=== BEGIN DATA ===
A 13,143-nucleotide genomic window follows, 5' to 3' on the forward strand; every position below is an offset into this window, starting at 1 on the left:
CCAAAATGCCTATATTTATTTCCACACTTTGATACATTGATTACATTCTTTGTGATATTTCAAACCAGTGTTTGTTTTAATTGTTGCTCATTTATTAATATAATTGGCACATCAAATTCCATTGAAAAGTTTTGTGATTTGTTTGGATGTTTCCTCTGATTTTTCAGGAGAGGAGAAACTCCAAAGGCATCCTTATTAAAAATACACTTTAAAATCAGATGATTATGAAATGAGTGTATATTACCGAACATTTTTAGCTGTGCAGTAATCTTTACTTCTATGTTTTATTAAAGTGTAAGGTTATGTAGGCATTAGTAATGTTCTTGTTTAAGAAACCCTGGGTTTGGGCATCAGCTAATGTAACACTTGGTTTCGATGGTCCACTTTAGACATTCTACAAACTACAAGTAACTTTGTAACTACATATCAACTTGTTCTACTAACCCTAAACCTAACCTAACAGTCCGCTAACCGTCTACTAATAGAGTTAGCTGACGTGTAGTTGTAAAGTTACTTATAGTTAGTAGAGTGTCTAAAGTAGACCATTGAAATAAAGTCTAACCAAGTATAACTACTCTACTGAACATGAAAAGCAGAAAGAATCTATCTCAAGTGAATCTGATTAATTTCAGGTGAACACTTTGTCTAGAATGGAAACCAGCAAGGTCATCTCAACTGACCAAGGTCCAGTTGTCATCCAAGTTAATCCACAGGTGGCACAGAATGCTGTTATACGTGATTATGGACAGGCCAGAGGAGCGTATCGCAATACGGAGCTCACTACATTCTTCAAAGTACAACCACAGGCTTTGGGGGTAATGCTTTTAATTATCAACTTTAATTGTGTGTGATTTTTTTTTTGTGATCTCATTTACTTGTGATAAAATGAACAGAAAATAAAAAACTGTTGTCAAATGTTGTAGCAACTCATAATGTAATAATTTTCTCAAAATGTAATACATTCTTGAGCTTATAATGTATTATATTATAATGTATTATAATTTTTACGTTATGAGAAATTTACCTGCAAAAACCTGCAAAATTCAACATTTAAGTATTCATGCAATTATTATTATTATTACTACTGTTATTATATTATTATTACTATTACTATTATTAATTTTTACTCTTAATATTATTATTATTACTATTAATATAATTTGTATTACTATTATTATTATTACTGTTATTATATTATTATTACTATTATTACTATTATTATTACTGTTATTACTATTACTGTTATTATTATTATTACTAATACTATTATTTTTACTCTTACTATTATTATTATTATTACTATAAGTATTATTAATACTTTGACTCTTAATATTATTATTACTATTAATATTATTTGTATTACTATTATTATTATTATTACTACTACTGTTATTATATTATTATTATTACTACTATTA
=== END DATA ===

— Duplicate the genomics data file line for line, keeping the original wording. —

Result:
A 13,143-nucleotide genomic window follows, 5' to 3' on the forward strand; every position below is an offset into this window, starting at 1 on the left:
CCAAAATGCCTATATTTATTTCCACACTTTGATACATTGATTACATTCTTTGTGATATTTCAAACCAGTGTTTGTTTTAATTGTTGCTCATTTATTAATATAATTGGCACATCAAATTCCATTGAAAAGTTTTGTGATTTGTTTGGATGTTTCCTCTGATTTTTCAGGAGAGGAGAAACTCCAAAGGCATCCTTATTAAAAATACACTTTAAAATCAGATGATTATGAAATGAGTGTATATTACCGAACATTTTTAGCTGTGCAGTAATCTTTACTTCTATGTTTTATTAAAGTGTAAGGTTATGTAGGCATTAGTAATGTTCTTGTTTAAGAAACCCTGGGTTTGGGCATCAGCTAATGTAACACTTGGTTTCGATGGTCCACTTTAGACATTCTACAAACTACAAGTAACTTTGTAACTACATATCAACTTGTTCTACTAACCCTAAACCTAACCTAACAGTCCGCTAACCGTCTACTAATAGAGTTAGCTGACGTGTAGTTGTAAAGTTACTTATAGTTAGTAGAGTGTCTAAAGTAGACCATTGAAATAAAGTCTAACCAAGTATAACTACTCTACTGAACATGAAAAGCAGAAAGAATCTATCTCAAGTGAATCTGATTAATTTCAGGTGAACACTTTGTCTAGAATGGAAACCAGCAAGGTCATCTCAACTGACCAAGGTCCAGTTGTCATCCAAGTTAATCCACAGGTGGCACAGAATGCTGTTATACGTGATTATGGACAGGCCAGAGGAGCGTATCGCAATACGGAGCTCACTACATTCTTCAAAGTACAACCACAGGCTTTGGGGGTAATGCTTTTAATTATCAACTTTAATTGTGTGTGATTTTTTTTTTGTGATCTCATTTACTTGTGATAAAATGAACAGAAAATAAAAAACTGTTGTCAAATGTTGTAGCAACTCATAATGTAATAATTTTCTCAAAATGTAATACATTCTTGAGCTTATAATGTATTATATTATAATGTATTATAATTTTTACGTTATGAGAAATTTACCTGCAAAAACCTGCAAAATTCAACATTTAAGTATTCATGCAATTATTATTATTATTACTACTGTTATTATATTATTATTACTATTACTATTATTAATTTTTACTCTTAATATTATTATTATTACTATTAATATAATTTGTATTACTATTATTATTATTACTGTTATTATATTATTATTACTATTATTACTATTATTATTACTGTTATTACTATTACTGTTATTATTATTATTACTAATACTATTATTTTTACTCTTACTATTATTATTATTATTACTATAAGTATTATTAATACTTTGACTCTTAATATTATTATTACTATTAATATTATTTGTATTACTATTATTATTATTATTACTACTACTGTTATTATATTATTATTATTACTACTATTA